Dar es Salaam. Mzee Francis Kanyasu, alias Ngosha, died last week at the age of 86. At first, little was known about him; and by the time he shot into the limelight, Ngosha was already too ill to relish his moment of glory. It is said he is the “creator” of the national coat of arms.
He passed away at the Muhimbili National Hospital (MNH) on Tuesday, May 30 and was buried yesterday at Nange Village in Mwanza.
In his twilight years he was visibly frail, impoverished; and with no guaranteed access to healthcare—it is only his neighbours who would later come to his instant rescue when his health had acutely deteriorated.
His is a sad story relatable to those of a significant number of the aged population in Tanzania, and it comes amid a clamour from among stakeholders who have been advocating better living conditions and health care for the elderly.
Government statistics indicate that Tanzania has between 2.5 and 3 million elderly people. Mzee Kanyasu whose relatives showed up for burial arrangements last Friday, is part of a section of the elderly people who are yearning for the societal support.
At Buguruni Malapa suburb in Ilala District, was Ngosha’s Dar es Salaam home. He was living in a shack made of iron sheets. After his death, The Citizen went around looking for his relatives and neighbours at Buguruni Malapa. We learnt he had no known relatives in the city.
His shack was secured with a padlock by the time The Citizen camped at his home. Little was known about how earned his daily bread.
MNH was forced to use the media to call on Kanyasu’s relatives to show up and arrange his funeral.
Prior to his death, he left a message that his relatives should be contacted to decide where he would be buried. However, it also remains a mystery as of how he got to Dar es Salaam from Sengerema District in Mwanza Region where he is said to originate from.
Still, his story hasn’t been told, save for what is already in the public domain about his role in creating one of Tanzania’s most important identities—the national coat of arms.
One of his neighbours at Malapa, Mr Hamisi Seif, 53, says that when Kanyasu’s health started deteriorating, people in the neighbourhood rushed him to Amana Hospital in Dar es Salaam on May 25.
The government was jolted into action—especially after news began spreading like bush-fire in dry weather, that the ailing old man had been neglected despite his purported contribution in creating the national emblem.
“When the media reported about him, we saw the deputy minister of health coming to the hospital. He ordered Ngosha’s transfer to MNH because his condition was worsening,’’ said Mr Seif.
It now became clear, that he was in the hands of the authorities—after many years of perceived neglect.
On the Sunday preceding his death, President John Magufuli paid a visit to the sick at MNH and consoled Mzee Kanyasu.
“He has been receiving medical care since he arrived at the hospital. But his condition became worse (that night), the doctor’s efforts to save his life proved futile,” said the MNH executive director, Prof Lawrence Museru.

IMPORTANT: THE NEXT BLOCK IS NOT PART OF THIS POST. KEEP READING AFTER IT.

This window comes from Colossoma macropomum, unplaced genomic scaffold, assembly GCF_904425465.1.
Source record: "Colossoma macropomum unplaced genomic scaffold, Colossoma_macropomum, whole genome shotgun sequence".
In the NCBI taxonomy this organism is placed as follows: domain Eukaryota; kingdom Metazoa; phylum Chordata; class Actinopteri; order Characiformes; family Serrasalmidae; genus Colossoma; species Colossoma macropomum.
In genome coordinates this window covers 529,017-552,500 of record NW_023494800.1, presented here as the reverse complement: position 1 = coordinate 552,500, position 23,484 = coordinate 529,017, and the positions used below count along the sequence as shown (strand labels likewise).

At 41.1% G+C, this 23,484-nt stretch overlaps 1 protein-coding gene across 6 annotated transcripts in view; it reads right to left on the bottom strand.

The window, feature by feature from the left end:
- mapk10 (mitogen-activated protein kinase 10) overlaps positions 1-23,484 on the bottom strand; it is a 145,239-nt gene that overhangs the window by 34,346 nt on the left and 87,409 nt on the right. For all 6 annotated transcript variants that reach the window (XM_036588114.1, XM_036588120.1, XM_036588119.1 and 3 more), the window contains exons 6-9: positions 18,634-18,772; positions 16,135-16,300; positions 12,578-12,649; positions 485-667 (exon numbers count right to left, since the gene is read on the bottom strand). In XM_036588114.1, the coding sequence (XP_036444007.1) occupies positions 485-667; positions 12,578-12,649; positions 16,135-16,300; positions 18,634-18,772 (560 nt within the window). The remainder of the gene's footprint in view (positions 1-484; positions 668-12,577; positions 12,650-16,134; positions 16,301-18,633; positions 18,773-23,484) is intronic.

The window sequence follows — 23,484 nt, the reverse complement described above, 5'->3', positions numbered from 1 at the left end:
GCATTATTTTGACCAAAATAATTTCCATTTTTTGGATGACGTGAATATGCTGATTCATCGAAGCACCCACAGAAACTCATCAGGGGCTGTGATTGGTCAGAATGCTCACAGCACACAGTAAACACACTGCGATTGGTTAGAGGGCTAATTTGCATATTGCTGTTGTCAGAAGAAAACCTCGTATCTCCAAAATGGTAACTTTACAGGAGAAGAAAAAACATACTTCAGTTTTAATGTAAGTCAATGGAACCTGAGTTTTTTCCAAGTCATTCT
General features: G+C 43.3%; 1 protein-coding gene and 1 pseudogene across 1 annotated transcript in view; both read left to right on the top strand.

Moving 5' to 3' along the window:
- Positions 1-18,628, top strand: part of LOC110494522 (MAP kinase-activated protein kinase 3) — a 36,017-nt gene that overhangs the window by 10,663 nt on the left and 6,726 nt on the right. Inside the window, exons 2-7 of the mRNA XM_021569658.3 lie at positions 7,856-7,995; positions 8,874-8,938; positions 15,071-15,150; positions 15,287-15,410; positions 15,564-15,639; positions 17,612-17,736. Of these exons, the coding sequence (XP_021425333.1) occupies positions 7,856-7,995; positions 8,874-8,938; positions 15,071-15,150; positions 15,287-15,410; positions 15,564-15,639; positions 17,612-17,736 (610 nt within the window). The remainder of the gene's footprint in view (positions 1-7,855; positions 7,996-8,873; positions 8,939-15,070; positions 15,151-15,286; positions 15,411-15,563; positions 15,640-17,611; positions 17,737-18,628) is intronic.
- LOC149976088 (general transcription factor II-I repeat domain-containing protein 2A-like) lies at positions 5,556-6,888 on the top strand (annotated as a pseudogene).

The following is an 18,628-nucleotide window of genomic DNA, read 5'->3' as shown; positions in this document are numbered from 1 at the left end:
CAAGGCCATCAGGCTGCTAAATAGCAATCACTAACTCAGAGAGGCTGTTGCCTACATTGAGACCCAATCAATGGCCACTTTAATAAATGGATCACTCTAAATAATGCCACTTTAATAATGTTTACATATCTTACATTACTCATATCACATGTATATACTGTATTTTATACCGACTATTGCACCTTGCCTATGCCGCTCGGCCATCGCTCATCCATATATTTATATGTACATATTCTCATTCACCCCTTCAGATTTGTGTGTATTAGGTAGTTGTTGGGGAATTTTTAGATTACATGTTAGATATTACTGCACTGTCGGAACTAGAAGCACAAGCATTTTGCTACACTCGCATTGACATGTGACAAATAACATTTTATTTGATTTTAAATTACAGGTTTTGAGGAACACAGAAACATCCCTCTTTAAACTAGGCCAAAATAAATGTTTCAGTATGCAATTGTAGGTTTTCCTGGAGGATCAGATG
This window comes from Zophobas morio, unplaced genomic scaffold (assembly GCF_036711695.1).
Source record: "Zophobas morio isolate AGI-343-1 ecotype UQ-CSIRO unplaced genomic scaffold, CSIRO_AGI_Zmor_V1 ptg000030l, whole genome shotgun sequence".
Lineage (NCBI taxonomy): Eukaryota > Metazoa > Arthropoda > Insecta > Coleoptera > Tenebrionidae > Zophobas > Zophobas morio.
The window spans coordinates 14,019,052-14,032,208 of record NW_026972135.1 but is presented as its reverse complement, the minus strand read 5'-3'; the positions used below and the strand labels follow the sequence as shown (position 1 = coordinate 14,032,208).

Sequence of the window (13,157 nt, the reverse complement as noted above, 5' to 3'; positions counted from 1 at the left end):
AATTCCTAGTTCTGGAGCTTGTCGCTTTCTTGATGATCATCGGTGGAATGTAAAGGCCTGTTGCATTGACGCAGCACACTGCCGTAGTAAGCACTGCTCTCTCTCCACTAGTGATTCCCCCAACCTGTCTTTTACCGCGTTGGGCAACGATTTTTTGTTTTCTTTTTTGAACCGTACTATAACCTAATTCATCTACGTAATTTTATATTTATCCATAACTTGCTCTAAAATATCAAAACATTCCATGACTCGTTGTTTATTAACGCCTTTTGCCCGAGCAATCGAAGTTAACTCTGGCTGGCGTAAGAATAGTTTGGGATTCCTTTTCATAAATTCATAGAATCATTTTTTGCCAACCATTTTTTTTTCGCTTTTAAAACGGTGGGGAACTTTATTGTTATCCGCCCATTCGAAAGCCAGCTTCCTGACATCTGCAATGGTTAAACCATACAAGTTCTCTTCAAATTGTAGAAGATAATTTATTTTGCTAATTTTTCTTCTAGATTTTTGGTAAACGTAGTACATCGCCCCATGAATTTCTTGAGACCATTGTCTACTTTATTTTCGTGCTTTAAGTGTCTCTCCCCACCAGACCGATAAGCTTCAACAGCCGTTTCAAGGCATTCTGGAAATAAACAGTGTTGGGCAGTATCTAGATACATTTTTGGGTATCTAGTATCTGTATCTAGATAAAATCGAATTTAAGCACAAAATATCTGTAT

Clearly, were it not for his neighbours’ initial intervention and the media’s role in raising the profile of Mzee Kanyasu’s predicament, perhaps the story of his illness, lack of health care and eventual death; would have not have been told.
The old man’s story is one that highlights the plight of the elderly in Tanzania. It tells us—explicitly—that long lives are not necessarily the happy ones, and how the elderly men and women have continue to wallow in poverty, isolation and very little access to health care.
Ngosha’s case comes at a time when the government is boasting of having invested in the care of the elderly by passing a law that exempts them from paying at public health facilities.
However, during a recent Dar es Salaam conference organised by HelpAge, an organisation advocating the improvement of services for elderly, tales of elderly people who report to public health facilities and denied treatment cropped up.
Yet, the number of elderly people is increasing in Tanzania and beyond. There were around 378 million people aged 60-plus in 1980.Today the figure stands at 759 million, 10 per cent of the global population. By 2050 it is projected to almost triple—making older people around 21 per cent of the world’s population. Mr Alenziari Nyoni, in his 60s, a resident of Songea District, Ruvuma Region, says that the government’s decision to introduce a health exemption policy for the elderly actually means that elderly people are given priority at hospitals—and not necessarily getting the treatment they need.
“We have been getting assistance and support from health experts, but the disappointing thing is that when we are diagnosed, we are given prescription chits to go to private pharmacies and buy the medicine,” he said.
According to Executive Director of HelpAge International Tanzania Smart Daniel, most of the elderly, especially in developing countries, are looked after by their children but those who don’t have children are left to themselves.
HelpAge is working with the Economic and Social Research Foundation (ESRF) in facilitating a baseline survey that will show how the elderly in Tanzania can be helped through a Universal Social Pension (UNP). This, according to Mr Daniel, has helped to address the impact of the pension and better access to health for older people and their families in Zanzibar. The same can be applied for the elderly on the Mainland, he says.